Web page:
The Appellate Division, in reversing, dealt with the matter in a very general fashion, relying mainly on the presumption of validity. Despite the involvements of the case, there was little discussion of the facts or the various considerations to be taken into account. The court simply concluded "* * * that there is at least a debatable question that the ordinance in dispute is in accord with the comprehensive plan for the orderly development of land uses within Bridgewater Township * * *." Although Wilson v. Borough of Mountainside, supra, 42 N.J. 426, was decided before this cause was argued in the Appellate Division, it is not cited nor is the opinion's conclusion considered in the light of our holding in Wilson concerning the relationship between a comprehensive municipal zoning plan and the ordinance use classification of a particular area. It was there said: "* * * it is elementary that every district use classification is not saved simply because it is part of a comprehensive community plan. The plan to be a valid and effective influence in support of zoning regulations must not be a capricious one and its existence will generally not ipso facto insulate from scrutiny or invalidity the use classification of a substantial area which is established to be realistically unreasonable." 42 N.J., at p. 449. In view of the Appellate Division's manner of treatment, we feel obligated to review the factual and other considerations more fully than generally is the case when we are passing upon a determination of that tribunal in a zoning controversy. Cf. Tidewater Oil Co. v. Mayor and Council of Carteret, 44 N.J. 338, 344-345 (1965).
In Wilson, we described in some detail Route 22, its traffic load, and the present state of the almost solid commercial and industrial development of every kind and description along its frontage west from the intersection with U.S. Route 1 near Newark Airport. 42 N.J., at pp. 434-435. That description need not be repeated here. The important thing is that the intense concentration of such roadside uses rather abruptly stops at the Green Brook Township -- Bridgewater Township line, the easterly end of the area here in question. While the volume and nature of the traffic continues westward for several miles further, the break in abutting uses is obvious to the observer. From this point on for the eight or nine miles of the course of Route 22 through Bridgewater, highway development has not been extensive or cluttered except for a relatively short distance in the general area where the road adjoins the Borough of Somerville and other through highway routes intersect, in which section a regional business zone of considerable size was provided by the 1962 ordinance. The reason for the difference between Bridgewater and communities to the east is historical.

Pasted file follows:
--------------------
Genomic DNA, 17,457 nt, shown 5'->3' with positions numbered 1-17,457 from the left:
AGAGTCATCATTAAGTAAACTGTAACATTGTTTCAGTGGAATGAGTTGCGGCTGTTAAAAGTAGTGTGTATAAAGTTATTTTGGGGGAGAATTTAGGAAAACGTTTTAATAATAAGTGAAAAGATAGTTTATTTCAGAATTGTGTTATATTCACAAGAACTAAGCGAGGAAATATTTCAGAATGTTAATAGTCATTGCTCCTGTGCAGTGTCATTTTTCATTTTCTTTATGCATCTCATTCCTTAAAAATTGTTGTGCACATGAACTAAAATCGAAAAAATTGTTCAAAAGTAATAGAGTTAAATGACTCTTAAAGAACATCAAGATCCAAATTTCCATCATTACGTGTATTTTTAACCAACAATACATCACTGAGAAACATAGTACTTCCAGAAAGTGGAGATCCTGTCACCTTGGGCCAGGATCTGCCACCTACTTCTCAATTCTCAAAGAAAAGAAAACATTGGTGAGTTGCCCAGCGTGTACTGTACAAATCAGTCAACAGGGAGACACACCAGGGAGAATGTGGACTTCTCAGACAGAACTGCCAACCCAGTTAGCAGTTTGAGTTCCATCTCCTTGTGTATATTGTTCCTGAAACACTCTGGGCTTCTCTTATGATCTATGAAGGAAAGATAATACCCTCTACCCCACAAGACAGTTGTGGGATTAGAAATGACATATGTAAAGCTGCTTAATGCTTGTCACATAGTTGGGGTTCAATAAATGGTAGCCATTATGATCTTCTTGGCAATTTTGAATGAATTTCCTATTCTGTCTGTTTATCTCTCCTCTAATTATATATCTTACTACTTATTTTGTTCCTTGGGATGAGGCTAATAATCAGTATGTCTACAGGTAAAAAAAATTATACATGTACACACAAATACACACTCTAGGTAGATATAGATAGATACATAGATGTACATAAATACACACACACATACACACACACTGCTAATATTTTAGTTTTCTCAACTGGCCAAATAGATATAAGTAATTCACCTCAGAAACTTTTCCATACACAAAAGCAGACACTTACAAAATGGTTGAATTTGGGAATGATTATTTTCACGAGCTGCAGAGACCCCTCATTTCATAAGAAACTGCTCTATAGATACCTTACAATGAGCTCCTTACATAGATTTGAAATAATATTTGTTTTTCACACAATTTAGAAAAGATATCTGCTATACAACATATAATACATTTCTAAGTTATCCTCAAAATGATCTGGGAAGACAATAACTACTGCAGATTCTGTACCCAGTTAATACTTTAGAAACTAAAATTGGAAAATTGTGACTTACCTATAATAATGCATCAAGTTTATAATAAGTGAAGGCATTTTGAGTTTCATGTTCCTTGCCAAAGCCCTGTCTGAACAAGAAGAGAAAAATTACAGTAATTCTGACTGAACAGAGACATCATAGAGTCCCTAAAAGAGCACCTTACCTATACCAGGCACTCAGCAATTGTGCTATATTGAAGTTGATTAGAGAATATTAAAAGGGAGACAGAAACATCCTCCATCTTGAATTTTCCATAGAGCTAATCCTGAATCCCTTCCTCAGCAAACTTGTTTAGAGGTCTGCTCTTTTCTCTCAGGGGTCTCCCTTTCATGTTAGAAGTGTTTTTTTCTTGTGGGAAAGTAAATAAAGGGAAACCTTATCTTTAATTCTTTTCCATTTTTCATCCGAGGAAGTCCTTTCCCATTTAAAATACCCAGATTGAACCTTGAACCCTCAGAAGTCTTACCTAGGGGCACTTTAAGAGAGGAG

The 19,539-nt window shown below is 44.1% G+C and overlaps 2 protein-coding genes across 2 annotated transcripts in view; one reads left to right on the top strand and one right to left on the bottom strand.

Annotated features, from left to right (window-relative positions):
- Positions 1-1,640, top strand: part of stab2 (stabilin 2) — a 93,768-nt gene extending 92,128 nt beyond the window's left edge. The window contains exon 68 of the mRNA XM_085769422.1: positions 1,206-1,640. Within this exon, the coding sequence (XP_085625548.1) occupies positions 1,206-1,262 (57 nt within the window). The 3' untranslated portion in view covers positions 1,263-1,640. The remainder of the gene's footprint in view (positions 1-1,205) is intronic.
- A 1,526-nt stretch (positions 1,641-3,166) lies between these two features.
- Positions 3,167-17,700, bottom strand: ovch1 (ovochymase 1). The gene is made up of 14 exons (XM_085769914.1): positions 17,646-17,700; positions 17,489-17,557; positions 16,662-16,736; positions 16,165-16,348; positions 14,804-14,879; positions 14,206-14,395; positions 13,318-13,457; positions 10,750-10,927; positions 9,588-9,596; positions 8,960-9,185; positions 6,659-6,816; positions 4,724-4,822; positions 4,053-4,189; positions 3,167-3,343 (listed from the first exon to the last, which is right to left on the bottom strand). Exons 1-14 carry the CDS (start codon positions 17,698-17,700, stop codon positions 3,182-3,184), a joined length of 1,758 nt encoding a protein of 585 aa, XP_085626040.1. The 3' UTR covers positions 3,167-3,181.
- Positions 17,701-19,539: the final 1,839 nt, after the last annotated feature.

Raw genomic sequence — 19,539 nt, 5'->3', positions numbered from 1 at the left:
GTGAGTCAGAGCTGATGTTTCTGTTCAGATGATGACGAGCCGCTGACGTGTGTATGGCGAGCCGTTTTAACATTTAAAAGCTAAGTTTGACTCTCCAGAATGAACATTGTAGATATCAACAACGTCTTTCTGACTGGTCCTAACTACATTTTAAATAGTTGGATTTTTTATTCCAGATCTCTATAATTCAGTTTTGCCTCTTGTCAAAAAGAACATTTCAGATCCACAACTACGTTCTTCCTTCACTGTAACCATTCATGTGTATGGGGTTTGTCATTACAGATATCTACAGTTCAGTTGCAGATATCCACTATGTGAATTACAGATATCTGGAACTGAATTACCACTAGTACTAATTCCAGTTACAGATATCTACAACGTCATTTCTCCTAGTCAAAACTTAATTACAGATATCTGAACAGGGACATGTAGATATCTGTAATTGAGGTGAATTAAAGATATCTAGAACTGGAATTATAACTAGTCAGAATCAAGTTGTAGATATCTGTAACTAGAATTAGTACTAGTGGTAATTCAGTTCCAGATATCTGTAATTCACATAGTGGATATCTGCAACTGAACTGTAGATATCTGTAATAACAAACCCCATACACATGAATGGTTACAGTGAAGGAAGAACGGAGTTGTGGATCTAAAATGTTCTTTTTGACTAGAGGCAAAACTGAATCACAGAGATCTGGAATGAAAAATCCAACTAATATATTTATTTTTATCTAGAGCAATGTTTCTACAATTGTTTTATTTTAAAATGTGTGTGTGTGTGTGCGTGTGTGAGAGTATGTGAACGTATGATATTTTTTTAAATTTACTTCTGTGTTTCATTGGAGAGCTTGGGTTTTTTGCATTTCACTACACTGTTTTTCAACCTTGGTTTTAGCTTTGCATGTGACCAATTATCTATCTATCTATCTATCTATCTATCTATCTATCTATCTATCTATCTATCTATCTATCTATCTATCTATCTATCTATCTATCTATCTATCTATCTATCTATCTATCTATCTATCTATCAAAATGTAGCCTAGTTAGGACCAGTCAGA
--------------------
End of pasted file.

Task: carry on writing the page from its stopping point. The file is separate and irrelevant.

Route 22, originally known as State Highway 29, was built through the eastern half of Bridgewater Township about 1930. It ran a virgin course north of the settled sections, through vacant, essentially rural, land. Although there was no township zoning until 1937, only a few business structures were erected along it in the early years. The first zoning ordinance (1937), we are advised, placed the whole area through which the road passed in a residential-agricultural zone. Whether that classification was and remained justified for every foot of township highway frontage is beside the point. The fact would appear to be that the township authorities then, with some vision, decided to prevent the highway blight which, as related in Wilson, has since descended upon the municipalities to the east adopting the opposite policy of encouraging or tolerating beyond redemption highway commercial and industrial development by one means or another, and to seek to maintain the highway for its true function of
transportation of people and goods rather than as a "Main Street" as well. To be particularly stressed is that Bridgewater's highway zoning was not appreciably broken down by the granting of indiscriminate variances or other devices. Few variances were allowed and, while until about the time of the 1962 revision there was no great amount of residential building along the highway, most nonresidential uses pre-existed the 1937 ordinance and were ...